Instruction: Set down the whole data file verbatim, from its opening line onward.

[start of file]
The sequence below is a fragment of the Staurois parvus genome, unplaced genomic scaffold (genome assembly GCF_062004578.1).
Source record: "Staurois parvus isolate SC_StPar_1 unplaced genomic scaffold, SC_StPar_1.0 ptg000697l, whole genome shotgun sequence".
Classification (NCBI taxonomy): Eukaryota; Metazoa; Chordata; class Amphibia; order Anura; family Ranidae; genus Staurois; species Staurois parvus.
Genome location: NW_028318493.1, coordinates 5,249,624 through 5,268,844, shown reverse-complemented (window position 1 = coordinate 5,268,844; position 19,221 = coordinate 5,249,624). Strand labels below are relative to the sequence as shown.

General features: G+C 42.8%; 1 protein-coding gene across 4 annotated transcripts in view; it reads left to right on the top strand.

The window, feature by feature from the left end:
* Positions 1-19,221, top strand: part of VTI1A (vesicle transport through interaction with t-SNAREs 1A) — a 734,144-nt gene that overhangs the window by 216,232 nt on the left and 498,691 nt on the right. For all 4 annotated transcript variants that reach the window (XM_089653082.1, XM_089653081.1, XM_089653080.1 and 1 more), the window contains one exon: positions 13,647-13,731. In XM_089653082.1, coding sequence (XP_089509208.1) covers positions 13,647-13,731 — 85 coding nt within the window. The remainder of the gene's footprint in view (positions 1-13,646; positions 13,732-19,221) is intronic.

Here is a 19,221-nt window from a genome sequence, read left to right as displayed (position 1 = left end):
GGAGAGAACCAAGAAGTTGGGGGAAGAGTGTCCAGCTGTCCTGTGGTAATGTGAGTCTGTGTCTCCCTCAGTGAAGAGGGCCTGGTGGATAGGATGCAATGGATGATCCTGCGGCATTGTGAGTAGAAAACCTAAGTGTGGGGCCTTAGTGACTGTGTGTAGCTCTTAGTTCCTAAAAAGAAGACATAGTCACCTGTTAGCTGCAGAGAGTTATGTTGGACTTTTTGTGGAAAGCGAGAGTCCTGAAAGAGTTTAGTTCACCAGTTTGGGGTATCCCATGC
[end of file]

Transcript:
The sequence below is a fragment of the Staurois parvus genome, unplaced genomic scaffold (genome assembly GCF_062004578.1).
Source record: "Staurois parvus isolate SC_StPar_1 unplaced genomic scaffold, SC_StPar_1.0 ptg000697l, whole genome shotgun sequence".
Classification (NCBI taxonomy): Eukaryota; Metazoa; Chordata; class Amphibia; order Anura; family Ranidae; genus Staurois; species Staurois parvus.
Genome location: NW_028318493.1, coordinates 5,249,624 through 5,268,844, shown reverse-complemented (window position 1 = coordinate 5,268,844; position 19,221 = coordinate 5,249,624). Strand labels below are relative to the sequence as shown.

General features: G+C 42.8%; 1 protein-coding gene across 4 annotated transcripts in view; it reads left to right on the top strand.

The window, feature by feature from the left end:
* Positions 1-19,221, top strand: part of VTI1A (vesicle transport through interaction with t-SNAREs 1A) — a 734,144-nt gene that overhangs the window by 216,232 nt on the left and 498,691 nt on the right. For all 4 annotated transcript variants that reach the window (XM_089653082.1, XM_089653081.1, XM_089653080.1 and 1 more), the window contains one exon: positions 13,647-13,731. In XM_089653082.1, coding sequence (XP_089509208.1) covers positions 13,647-13,731 — 85 coding nt within the window. The remainder of the gene's footprint in view (positions 1-13,646; positions 13,732-19,221) is intronic.

Here is a 19,221-nt window from a genome sequence, read left to right as displayed (position 1 = left end):
GGAGAGAACCAAGAAGTTGGGGGAAGAGTGTCCAGCTGTCCTGTGGTAATGTGAGTCTGTGTCTCCCTCAGTGAAGAGGGCCTGGTGGATAGGATGCAATGGATGATCCTGCGGCATTGTGAGTAGAAAACCTAAGTGTGGGGCCTTAGTGACTGTGTGTAGCTCTTAGTTCCTAAAAAGAAGACATAGTCACCTGTTAGCTGCAGAGAGTTATGTTGGACTTTTTGTGGAAAGCGAGAGTCCTGAAAGAGTTTAGTTCACCAGTTTGGGGTATCCCATGC